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Child Development in Developing Countries 1/2

Jolly, R. (2007). Early childhood development: the global challenge. The Lancet, 369 (Jan),8-9.

This commentary emhasizes the relevance of the three Lancet papers that outline the challenges faced by over 200 million children aged under five in developing nations and the strategic actions required for prevention.The possibility of responding to this challenge based on Jim Grant’s ten commandments is articulated. The role and response of stakeholders is a critical determinant of how effectively this challenge will be dealt with.

Grantham-McGregor, S., Cheung,Y.B., Cueto,S., Glewwe,P., Richter,L., Strupp,B, and the International Child Development Steering Group.(2007).Development potential in the first five years for children in developing countries. The Lancet, 369, 60-70.

Many children younger than 5 years in developing countries are exposed to multiple risks, including poverty, malnutrition,poor health, and unstimulating home environments, which detrimentally aff ect their cognitive, motor, and socialemotional development. There are few national statistics on the development of young children in developing countries.We therefore identifi ed two factors with available worldwide data—the prevalence of early childhood stunting and the number of people living in absolute poverty—to use as indicators of poor development. We show that both indicators are closely associated with poor cognitive and educational performance in children and use them to estimate that over 200 million children under 5 years are not fulfi lling their developmental potential. Most of these children live in south Asia and sub-Saharan Africa. These disadvantaged children are likely to do poorly in school and subsequently have low incomes, high fertility, and provide poor care for their children, thus contributing to the intergenerational transmission of poverty.

Walker, S.P., Wachs, T.D, Meeks Gardner, J., Lozoff, B., Wasserman, G.A., Pollitt, E., Carter, J.A., and the International Child Development Steering Group. (2007).Child development: risk factors for adverse outcomes in developing countries. The Lancet, 369, 145-157.

Poverty and associated health, nutrition, and social factors prevent at least 200 million children in developing countries from attaining their developmental potential. We review the evidence linking compromised development with modifiable biological and psychosocial risks encountered by children from birth to 5 years of age. We identify four key risk factors where the need for intervention is urgent: stunting, inadequate cognitive stimulation, iodine deficiency,and iron deficiency anaemia. The evidence is also sufficient to warrant interventions for malaria, intrauterine growth restriction, maternal depression, exposure to violence, and exposure to heavy metals. We discuss the research needed to clarify the eff ect of other potential risk factors on child development. The prevalence of the risk factors and their effect on development and human potential are substantial. Furthermore, risks often occur together or cumulatively,with concomitant increased adverse effects on the development of the world’s poorest children.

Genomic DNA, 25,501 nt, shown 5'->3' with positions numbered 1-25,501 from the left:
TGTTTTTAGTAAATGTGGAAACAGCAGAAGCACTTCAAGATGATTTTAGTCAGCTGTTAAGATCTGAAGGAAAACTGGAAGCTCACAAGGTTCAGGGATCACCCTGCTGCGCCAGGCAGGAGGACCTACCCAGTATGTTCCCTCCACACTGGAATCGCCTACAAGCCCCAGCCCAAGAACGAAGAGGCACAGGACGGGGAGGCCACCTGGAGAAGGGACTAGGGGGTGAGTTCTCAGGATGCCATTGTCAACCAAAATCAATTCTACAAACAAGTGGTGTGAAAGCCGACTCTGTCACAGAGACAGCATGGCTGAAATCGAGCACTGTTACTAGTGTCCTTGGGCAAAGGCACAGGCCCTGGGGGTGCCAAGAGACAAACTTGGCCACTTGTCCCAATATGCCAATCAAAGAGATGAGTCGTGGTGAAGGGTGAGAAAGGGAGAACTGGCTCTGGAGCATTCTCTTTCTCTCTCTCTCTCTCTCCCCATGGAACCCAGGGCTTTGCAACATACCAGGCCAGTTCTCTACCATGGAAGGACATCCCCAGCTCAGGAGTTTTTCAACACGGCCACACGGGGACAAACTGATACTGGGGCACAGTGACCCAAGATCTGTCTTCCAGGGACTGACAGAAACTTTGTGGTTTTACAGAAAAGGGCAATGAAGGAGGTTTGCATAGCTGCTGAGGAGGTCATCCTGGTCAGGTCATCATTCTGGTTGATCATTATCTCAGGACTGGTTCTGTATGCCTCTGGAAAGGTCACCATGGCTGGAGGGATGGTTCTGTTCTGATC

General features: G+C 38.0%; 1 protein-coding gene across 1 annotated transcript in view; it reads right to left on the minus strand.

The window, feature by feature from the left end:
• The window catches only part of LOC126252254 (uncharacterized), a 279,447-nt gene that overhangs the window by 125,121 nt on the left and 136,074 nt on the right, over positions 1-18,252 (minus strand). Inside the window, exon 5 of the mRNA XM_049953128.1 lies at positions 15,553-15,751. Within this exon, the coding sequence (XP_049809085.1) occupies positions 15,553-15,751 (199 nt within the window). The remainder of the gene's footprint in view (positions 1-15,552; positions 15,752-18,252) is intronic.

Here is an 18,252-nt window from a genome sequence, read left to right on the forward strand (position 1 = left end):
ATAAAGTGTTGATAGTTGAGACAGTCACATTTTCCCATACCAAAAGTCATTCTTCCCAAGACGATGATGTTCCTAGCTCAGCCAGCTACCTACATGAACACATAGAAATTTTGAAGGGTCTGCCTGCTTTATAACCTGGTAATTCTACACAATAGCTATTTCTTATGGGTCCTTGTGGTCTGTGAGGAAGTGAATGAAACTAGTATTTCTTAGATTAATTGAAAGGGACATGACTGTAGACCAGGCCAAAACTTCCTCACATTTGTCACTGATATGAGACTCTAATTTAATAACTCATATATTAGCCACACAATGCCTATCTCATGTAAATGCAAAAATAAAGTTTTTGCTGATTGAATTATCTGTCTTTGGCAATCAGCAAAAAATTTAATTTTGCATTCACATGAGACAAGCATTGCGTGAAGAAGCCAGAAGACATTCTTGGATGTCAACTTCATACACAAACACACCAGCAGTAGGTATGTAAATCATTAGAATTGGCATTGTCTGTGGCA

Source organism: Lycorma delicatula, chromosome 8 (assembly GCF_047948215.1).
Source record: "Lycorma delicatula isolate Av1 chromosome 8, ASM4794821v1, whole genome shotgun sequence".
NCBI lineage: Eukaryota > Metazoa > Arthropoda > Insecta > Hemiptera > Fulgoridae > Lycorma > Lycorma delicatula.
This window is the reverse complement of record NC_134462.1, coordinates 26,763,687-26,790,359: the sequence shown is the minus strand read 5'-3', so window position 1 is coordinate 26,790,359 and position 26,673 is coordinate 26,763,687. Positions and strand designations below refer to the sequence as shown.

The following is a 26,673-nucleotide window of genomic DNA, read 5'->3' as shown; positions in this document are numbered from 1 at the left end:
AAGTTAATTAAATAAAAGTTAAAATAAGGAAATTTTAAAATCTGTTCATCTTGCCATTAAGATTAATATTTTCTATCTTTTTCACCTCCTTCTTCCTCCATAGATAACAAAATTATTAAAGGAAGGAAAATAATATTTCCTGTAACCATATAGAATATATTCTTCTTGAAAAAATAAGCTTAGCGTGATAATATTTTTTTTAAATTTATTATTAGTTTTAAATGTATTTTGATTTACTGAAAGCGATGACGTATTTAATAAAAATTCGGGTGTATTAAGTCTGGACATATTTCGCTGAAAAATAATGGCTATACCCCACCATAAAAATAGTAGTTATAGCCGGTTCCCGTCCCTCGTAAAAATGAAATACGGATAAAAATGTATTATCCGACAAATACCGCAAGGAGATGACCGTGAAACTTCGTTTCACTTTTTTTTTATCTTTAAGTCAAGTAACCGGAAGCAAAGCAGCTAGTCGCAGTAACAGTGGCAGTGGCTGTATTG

Engle, P.L., Black, M.M., Behrman, J.R., Cabral de Mello, M., Gertler, P.J., Kapiriri, L., Reynaldo Martorell, Mary Eming Young, and the International Child Development Steering Group. (2007).Strategies to avoid the loss of developmental potential in more than 200 million children in the developing world. The Lancet, 369, 229-42.

This paper is the third in the Child Development Series. The first paper showed that more than 200 million children under 5 years of age in developing countries do not reach their developmental potential. The second paper identified four well-documented risks: stunting, iodine defi ciency, iron defi ciency anaemia, and inadequate cognitive stimulation,plus four potential risks based on epidemiological evidence: maternal depression, violence exposure, environmental contamination, and malaria. This paper assesses strategies to promote child development and to prevent or ameliorate the loss of developmental potential. The most eff ective early child development programmes provide direct learning
experiences to children and families, are targeted toward younger and disadvantaged children, are of longer duration,high quality, and high intensity, and are integrated with family support, health, nutrition, or educational systems andservices. Despite convincing evidence, programme coverage is low. To achieve the Millennium Development Goals of reducing poverty and ensuring primary school completion for both girls and boys, governments and civil society should consider expanding high quality, cost-eff ective early child development programmes.